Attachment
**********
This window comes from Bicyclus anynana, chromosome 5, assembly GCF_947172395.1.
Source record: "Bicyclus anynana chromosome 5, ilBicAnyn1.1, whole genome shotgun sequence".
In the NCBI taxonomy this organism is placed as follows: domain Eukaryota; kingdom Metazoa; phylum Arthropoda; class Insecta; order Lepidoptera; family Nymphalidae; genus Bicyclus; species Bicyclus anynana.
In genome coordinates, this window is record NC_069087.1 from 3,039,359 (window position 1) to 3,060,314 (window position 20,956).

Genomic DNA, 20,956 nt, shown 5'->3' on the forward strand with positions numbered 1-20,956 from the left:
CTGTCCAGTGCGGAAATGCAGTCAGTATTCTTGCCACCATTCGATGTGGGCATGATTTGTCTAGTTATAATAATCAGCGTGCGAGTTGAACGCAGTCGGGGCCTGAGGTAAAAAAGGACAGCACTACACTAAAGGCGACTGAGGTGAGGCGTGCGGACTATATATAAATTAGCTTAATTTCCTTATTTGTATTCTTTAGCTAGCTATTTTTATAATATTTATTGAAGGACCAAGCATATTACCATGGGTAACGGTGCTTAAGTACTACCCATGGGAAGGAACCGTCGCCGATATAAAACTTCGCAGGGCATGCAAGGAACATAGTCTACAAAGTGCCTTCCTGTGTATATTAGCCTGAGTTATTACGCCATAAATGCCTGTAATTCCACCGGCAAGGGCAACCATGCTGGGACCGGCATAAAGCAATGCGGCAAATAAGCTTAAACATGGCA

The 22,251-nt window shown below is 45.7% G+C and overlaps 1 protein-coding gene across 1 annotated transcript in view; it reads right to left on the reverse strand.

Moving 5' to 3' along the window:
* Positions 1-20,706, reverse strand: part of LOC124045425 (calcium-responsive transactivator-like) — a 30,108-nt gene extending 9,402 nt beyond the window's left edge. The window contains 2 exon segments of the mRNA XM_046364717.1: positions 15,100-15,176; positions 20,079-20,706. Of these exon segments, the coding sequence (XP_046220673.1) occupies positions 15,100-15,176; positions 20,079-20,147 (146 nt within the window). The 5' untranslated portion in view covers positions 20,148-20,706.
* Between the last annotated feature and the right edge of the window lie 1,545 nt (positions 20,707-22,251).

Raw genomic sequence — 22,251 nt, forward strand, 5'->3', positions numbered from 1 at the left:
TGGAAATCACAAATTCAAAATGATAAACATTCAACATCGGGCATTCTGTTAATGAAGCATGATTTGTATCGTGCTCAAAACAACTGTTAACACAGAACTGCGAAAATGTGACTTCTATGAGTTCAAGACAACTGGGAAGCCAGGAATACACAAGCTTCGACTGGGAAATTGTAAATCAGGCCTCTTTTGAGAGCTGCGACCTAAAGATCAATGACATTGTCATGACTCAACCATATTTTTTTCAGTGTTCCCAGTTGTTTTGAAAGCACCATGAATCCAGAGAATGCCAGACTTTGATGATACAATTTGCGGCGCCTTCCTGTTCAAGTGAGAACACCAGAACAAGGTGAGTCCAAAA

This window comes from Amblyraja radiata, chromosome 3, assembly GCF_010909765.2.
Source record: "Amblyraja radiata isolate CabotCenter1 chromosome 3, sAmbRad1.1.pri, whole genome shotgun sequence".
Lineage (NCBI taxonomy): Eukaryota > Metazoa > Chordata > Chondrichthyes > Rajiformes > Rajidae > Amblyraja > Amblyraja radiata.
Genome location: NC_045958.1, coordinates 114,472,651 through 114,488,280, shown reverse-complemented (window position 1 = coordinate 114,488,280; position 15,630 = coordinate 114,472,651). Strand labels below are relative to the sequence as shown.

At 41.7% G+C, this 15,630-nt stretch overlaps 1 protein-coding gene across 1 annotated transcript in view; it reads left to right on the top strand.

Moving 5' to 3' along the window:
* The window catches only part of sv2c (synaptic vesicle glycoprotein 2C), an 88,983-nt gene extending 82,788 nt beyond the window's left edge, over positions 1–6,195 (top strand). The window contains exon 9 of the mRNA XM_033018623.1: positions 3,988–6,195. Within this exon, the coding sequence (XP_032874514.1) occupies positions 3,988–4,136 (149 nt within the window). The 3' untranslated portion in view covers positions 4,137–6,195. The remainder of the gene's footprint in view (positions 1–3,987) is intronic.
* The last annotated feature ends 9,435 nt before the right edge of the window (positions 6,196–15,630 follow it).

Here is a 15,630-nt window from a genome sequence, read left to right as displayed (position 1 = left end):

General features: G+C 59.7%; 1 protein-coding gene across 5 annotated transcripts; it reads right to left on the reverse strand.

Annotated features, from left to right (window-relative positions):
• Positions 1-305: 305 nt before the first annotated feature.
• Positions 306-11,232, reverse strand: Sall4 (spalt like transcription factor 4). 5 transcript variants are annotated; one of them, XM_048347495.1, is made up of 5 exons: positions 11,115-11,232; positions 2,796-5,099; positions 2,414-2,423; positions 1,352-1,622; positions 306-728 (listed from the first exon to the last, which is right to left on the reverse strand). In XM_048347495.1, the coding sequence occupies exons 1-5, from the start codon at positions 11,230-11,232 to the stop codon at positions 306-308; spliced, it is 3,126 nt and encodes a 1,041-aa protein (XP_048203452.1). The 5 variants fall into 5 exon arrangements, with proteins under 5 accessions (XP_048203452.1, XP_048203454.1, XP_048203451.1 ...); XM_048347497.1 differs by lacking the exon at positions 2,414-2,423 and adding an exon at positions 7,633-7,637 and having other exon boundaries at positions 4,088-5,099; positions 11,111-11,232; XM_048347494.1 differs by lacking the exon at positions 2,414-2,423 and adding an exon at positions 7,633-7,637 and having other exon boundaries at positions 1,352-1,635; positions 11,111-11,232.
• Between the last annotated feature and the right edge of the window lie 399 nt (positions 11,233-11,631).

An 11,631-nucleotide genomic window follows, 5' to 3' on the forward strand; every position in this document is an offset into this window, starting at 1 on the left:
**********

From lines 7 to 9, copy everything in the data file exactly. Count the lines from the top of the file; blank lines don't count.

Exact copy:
The 22,251-nt window shown below is 45.7% G+C and overlaps 1 protein-coding gene across 1 annotated transcript in view; it reads right to left on the reverse strand.

Moving 5' to 3' along the window:
* Positions 1-20,706, reverse strand: part of LOC124045425 (calcium-responsive transactivator-like) — a 30,108-nt gene extending 9,402 nt beyond the window's left edge. The window contains 2 exon segments of the mRNA XM_046364717.1: positions 15,100-15,176; positions 20,079-20,706. Of these exon segments, the coding sequence (XP_046220673.1) occupies positions 15,100-15,176; positions 20,079-20,147 (146 nt within the window). The 5' untranslated portion in view covers positions 20,148-20,706.